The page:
The dodo (Raphus cucullatus) is an extinct flightless bird. It was thought to become extinct as early as in the late 17th century. The dodo used to live near Madagascar off the coast of Indian Ocean around 300 years ago. Scientists believe that the present day Nicobar pigeon is the closest cousin of dodo bird.
Adult dodos weighed as much as 23 – 39 pounds. It stood 3 feet 3 inches tall at the shoulder. Males weigh up to 46 pounds while females averaging 37 pounds.
Dodos had lived in Mauritius around 700 miles off Madagascar. They did not seem to have any defense against predators probably because there were not as many predators 700 years ago when the bird first arrived.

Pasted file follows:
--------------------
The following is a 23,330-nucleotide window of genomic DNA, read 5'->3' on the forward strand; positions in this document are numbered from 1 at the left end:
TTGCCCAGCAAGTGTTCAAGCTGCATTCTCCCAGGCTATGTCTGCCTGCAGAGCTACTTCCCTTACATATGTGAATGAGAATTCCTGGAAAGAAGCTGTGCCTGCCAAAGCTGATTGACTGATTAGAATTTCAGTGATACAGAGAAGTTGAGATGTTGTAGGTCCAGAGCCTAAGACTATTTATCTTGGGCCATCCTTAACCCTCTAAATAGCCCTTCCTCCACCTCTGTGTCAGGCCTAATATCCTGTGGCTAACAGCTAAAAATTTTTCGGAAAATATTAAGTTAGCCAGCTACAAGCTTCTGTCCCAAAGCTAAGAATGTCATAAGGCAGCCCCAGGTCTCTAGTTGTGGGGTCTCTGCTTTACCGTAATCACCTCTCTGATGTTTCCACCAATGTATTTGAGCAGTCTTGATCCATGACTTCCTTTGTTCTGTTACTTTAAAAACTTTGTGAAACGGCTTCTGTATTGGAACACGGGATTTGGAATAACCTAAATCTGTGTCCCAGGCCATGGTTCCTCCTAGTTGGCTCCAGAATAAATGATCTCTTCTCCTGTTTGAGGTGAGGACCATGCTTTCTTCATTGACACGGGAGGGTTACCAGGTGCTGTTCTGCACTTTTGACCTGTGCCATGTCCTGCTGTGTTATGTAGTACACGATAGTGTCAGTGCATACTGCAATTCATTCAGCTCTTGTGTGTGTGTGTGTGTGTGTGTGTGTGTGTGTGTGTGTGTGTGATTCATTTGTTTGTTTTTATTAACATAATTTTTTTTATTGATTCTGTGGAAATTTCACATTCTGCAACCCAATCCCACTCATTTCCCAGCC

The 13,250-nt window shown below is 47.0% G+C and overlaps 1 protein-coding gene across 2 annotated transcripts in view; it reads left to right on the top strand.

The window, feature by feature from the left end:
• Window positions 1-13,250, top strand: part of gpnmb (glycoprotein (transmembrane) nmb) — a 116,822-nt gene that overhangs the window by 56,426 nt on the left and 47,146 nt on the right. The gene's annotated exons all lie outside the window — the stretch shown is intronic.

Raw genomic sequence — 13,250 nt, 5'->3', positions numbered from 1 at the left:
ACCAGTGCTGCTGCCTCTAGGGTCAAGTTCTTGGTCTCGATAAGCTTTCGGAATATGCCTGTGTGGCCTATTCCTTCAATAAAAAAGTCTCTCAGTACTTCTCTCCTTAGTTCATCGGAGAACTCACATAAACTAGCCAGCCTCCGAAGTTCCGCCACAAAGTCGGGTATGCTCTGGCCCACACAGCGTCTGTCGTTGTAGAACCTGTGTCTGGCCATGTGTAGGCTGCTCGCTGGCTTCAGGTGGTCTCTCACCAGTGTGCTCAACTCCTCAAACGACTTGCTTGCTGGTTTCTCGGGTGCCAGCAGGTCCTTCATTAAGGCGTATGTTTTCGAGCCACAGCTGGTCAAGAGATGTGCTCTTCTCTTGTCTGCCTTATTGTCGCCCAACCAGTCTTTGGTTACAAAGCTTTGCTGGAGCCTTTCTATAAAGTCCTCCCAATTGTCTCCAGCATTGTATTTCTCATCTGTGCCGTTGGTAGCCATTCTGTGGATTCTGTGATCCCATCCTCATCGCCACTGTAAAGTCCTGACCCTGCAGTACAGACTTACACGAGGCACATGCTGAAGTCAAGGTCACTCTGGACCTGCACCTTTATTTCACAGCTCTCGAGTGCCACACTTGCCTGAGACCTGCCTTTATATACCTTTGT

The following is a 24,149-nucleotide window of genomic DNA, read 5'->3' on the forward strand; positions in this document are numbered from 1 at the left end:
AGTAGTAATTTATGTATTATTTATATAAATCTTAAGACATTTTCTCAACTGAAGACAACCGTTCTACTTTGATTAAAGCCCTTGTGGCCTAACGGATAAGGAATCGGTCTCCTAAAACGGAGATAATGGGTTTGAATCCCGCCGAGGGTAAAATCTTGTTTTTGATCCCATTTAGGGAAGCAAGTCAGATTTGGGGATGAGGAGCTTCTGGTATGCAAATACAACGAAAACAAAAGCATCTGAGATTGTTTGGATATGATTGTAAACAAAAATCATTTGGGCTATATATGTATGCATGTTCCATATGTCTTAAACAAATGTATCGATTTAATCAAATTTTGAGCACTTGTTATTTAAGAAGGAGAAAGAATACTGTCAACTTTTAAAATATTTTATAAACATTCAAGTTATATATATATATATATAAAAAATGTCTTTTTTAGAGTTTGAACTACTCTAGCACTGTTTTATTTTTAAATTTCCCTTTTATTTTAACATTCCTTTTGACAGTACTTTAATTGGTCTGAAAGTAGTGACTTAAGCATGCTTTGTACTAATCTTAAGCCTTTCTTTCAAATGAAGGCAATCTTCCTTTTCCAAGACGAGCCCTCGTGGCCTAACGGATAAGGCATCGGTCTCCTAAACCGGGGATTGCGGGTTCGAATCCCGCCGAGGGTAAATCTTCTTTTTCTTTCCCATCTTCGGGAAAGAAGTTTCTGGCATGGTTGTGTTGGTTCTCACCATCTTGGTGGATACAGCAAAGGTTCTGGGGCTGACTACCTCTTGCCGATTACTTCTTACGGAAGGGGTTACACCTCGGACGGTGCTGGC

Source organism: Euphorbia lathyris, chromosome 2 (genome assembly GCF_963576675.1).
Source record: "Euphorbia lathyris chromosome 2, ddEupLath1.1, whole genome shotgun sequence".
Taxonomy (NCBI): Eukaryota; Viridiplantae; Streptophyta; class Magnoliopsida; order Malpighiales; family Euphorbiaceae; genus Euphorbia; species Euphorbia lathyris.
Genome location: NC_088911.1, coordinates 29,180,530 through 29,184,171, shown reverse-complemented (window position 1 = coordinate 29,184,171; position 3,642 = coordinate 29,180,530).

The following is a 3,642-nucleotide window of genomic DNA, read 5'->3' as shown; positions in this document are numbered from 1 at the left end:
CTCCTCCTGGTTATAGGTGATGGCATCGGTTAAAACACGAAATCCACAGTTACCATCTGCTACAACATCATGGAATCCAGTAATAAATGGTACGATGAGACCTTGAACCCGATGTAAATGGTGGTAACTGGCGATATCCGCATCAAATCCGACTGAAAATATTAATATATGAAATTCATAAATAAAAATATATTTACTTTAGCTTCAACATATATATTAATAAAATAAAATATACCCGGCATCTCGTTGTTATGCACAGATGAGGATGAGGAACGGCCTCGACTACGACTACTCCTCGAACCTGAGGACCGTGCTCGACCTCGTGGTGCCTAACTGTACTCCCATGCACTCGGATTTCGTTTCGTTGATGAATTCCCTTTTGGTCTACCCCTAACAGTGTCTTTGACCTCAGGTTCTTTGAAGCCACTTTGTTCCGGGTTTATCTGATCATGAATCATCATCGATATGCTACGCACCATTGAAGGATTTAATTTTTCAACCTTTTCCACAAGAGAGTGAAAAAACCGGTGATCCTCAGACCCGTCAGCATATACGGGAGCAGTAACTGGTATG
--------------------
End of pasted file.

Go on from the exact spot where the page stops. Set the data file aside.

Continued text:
Dodo birds could have possibly fed on shellfish, crabs, bulbs, palm fruits, roots, nuts, and seeds.
Dodos had strong powerful legs which could assist it to run as fast as she possibly could. It couldn’t fly though.
They used to live with many other extinct birds such as Mauritian duck, Mauritian giant skink, small Mauritian flying fox, Mauritian shelduck, Mauritian night heron, Round Island burrowing boa, broad-billed parrot, and Mascarene coot.
Male dodos could live as long as 21 years while females had a lifespan of 17 years in the wild.
Predators who were mainly responsible for the dodo bird extinction were dogs, cats, rats, monkeys, crab-eating macaques, pigs, and above all humans.
The last of the dodo bird was seen in 1662. Dutch sailors used to hunt and eat dodo birds.